Wash Sale (30-Day Wash Rule)

Definition

The term wash sale refers to an investor that engages in a transaction to sell a security at a loss; then acquires substantially the identical security within thirty days.  Now prohibited, a wash sale was used by investors to incur a tax deductible loss without substantially changing their position in a security.

Explanation

The Internal Revenue Service (IRS) 30-day wash rule prohibits investors from recognizing a loss on their federal income tax return if that same investment was reacquired within thirty calendar days of the sale of the security.  In addition to the direct repurchase of a security within thirty days, wash sale rules also apply to:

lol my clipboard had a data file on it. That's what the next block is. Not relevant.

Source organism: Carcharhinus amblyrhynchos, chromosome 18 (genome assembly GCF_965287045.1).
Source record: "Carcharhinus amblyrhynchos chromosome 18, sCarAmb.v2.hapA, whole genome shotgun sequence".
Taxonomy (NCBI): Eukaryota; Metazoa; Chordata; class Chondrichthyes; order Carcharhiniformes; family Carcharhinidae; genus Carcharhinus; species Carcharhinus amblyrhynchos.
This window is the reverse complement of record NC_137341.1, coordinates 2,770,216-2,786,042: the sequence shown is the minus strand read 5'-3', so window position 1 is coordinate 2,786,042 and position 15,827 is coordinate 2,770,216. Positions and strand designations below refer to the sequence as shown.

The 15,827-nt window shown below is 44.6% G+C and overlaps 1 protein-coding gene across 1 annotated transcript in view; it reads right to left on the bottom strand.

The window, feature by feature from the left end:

• Contracts and options that allow an investor to purchase substantially identical securities.
  • Fully taxable trades that result in the acquisition of substantially identical securities.

Note:  The IRS 30-day rule applies to transactions that occur thirty calendar days before and after the sale of a security such as a stock or bond.  The total black-out period for a wash sale is sixty-one calendar days, since the rule also includes the day of the transaction.

If an investor participates in a transaction that results in a wash sale, the following rules apply:

  • A loss on the sale of the security is not deductible on a federal income tax return.
  • The loss on the sale of the original security is added to the basis of the replacement security.
  • The holding period for the replacement security now includes the holding period of the security that was sold.

Related Terms

flat tax, progressive tax, excise tax, ad valorem tax, franchise taxregressive tax, marginal tax rate, sales tax, stealth tax, tax code, windfall profits tax, withholding tax